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POST-KATRINA: “The meetings industry played an absolutely criti- cal role, symbolically and economi- cally, in rebuilding New Orleans,” Perry said. “It was clear to every single citizen in the city how vast- ly dependent this city truly is on its convention and meeting busi- ness and on its leisure tourists.”


You have said that the first priority for DMAI under your leadership is for the industryto speak with a unified voice. How would you rate progress on that goal?


I think it’s coming along extremely well. A lot of that credit goes to Roger Dow and [the] U.S. Travel [Association].We’ve gotten ourselves positioned to where we finally have a unified voice inWashington. But the important thing is that the other organizations have come together on research projects, on foundation work, that now the goal, more properly said, would be to have a unified voice in terms of messages—a choir of a million voices going around the country. And what’s important for us in the DMAI role is that we bring a deeper vertical and broader horizontal integration to the industry, because we exist in virtually every county and city in America. Tourism is a three-quarters-of-a-trillion-dollar industry, and


the meetings industry is clearly worth between $100–$150 bil- lion a year.We have got to have uniform strategies for commu- nication [about their importance] that is articulated not only in Washington to our political stakeholders, but that resonate down to the state level with governors, and to the local level with mayors, county, and parish officials. I think we are just beginning to scratch the surface right now. The advocacy efforts atDMAI, in partnering with other organizations like U.S. Travel and others for National Travel&TourismWeek [May 7–15] and U.S. Travel Rally Day [May 10] all over the United States, are starting to make a difference in penetrating the consciousness of stakeholders to understand that though they may have perceived of us as a soft—or potentially amor- phous—industry, we are clearly one of the greatest economic drivers and employers in the United States.


What effect do you think the Economic Significance Study will have on the industry? It gives us the kind of high-quality, objective data that is often missing.We know intuitively the value of our business in the roles that we play, but more and more now in times of very lean budgets across the United States at state and local levels, and with tremendous deficits at the federal level, any expenditure has got to have strong ROI and strong data and research to validate it.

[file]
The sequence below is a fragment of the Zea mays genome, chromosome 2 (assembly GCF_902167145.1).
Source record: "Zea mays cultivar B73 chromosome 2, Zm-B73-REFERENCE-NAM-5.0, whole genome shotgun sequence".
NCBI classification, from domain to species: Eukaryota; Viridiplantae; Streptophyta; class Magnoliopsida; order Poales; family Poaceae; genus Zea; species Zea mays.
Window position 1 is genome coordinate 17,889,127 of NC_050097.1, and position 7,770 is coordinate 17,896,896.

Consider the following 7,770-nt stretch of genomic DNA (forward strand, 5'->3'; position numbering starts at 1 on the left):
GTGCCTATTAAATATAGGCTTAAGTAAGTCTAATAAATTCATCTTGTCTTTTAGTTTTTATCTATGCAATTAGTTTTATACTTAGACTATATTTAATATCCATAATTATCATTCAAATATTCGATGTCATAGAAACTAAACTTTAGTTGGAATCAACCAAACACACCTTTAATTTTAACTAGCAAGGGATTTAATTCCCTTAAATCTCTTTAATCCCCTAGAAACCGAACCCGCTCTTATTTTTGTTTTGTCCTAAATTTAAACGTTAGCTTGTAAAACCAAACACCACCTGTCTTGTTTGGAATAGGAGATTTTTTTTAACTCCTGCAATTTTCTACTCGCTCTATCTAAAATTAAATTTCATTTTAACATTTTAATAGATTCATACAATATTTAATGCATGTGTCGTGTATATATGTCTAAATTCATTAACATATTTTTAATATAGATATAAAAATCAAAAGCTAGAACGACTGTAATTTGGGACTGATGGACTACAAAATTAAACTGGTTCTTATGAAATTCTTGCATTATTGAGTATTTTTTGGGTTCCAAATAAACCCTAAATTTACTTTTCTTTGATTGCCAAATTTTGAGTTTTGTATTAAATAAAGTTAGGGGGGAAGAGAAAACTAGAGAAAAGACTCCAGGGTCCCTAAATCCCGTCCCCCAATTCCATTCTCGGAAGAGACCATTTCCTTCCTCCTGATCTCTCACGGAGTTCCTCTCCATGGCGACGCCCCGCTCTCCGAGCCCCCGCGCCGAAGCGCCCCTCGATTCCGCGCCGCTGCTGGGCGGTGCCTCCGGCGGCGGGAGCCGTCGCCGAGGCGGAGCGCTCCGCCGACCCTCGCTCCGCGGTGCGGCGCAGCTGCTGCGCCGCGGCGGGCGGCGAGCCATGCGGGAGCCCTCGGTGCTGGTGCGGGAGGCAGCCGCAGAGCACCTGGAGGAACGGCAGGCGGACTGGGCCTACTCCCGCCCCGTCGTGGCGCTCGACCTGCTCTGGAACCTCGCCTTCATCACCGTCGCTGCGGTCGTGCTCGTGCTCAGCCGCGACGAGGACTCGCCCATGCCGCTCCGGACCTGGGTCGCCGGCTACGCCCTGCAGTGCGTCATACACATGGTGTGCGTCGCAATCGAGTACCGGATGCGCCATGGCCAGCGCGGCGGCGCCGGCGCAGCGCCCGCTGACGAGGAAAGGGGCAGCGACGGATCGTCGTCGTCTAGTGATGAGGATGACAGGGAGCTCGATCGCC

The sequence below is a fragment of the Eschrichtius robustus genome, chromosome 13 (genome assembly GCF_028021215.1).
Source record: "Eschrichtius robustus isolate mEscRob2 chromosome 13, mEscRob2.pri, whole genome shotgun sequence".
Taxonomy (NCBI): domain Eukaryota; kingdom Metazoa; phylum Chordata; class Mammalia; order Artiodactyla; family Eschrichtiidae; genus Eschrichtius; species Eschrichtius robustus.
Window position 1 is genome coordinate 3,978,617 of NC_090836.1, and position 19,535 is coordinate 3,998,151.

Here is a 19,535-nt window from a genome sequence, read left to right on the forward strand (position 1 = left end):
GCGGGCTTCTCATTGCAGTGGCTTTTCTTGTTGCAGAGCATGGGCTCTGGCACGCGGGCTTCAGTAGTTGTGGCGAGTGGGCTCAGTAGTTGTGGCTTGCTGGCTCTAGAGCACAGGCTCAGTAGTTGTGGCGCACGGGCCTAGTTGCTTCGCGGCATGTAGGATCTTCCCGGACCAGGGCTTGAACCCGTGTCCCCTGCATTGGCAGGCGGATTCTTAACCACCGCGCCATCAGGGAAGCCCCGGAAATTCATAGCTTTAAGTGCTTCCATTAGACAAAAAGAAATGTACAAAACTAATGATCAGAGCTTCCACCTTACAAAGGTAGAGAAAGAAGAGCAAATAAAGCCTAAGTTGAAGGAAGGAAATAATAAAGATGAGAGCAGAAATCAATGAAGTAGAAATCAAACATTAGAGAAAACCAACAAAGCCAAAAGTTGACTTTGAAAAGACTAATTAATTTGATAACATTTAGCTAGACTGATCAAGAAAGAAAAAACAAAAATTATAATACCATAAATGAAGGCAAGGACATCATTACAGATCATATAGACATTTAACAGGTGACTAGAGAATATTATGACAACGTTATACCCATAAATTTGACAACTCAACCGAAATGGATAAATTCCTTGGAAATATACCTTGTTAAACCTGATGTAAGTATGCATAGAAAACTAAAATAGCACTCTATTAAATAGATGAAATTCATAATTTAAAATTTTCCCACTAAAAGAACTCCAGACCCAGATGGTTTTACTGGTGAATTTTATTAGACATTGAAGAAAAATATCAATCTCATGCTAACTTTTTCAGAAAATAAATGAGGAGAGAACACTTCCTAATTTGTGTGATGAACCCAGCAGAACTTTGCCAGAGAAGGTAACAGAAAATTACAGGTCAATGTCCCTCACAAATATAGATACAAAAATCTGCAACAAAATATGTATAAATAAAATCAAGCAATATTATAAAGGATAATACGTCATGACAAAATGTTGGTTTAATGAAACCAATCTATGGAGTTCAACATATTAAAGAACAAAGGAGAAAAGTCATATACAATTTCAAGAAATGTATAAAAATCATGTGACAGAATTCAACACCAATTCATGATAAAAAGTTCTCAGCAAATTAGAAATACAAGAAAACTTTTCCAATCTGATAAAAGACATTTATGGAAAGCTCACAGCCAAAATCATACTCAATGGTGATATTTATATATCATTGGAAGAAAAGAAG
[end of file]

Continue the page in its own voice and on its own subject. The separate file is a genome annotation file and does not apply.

As a member of the U.S. Travel and Tourism Advisory Board, how would you characterize the profile of the meetings industry within the larger context of the travel and tourism industry? I think the meetings and conventions business is clearly get- ting healthier.We went through a very difficult period during the economic downturn and the post–AIG Effect. I think we are positioned better than we ever have been because the PR and communications and the economic information that we have provided nationally has truly helped gain a foothold in the psyche of our national political leaders. All of this is built around the base of having true research and strong advocacy —because neither can be successful without the other. We’re focusing tremendously on visa-related issues for the


huge number of associations who rely on very large percent- ages of international attendance.We have many shows that have anywhere from 35 to 45 percent–plus of their attendees from international origin. You have three of the largest coun- tries in the world—Brazil, China, and India—with visa issues. Our goal still is to get the VisaWaiver Program expanded, but more than that, to really change the culture of how we welcome people into the United States—whether it’s the Known Traveler Program or Global Entry Program, or whether it’s a different attitude with U.S. Customs and Border Protection, or having technology that makes that airport experience a lot cleaner and faster.We’re in the hospitality business, and we’ve created the most inhospitable barriers.


What have been some other achievements that DMAI has made this year? From the advocacy point of view, it’s the issue of relevance. It is very important that we from the world of destination mar- keting organizations show the value and the expertise we bring, which of course comes at no charge to every [meeting planner] customer, whether it’s a 10-person meeting or a 50,000-person show. It has been a year of connecting CEOs of DMOs with the continued on page 56


54 pcmaconvene May 2011


www.pcma.org


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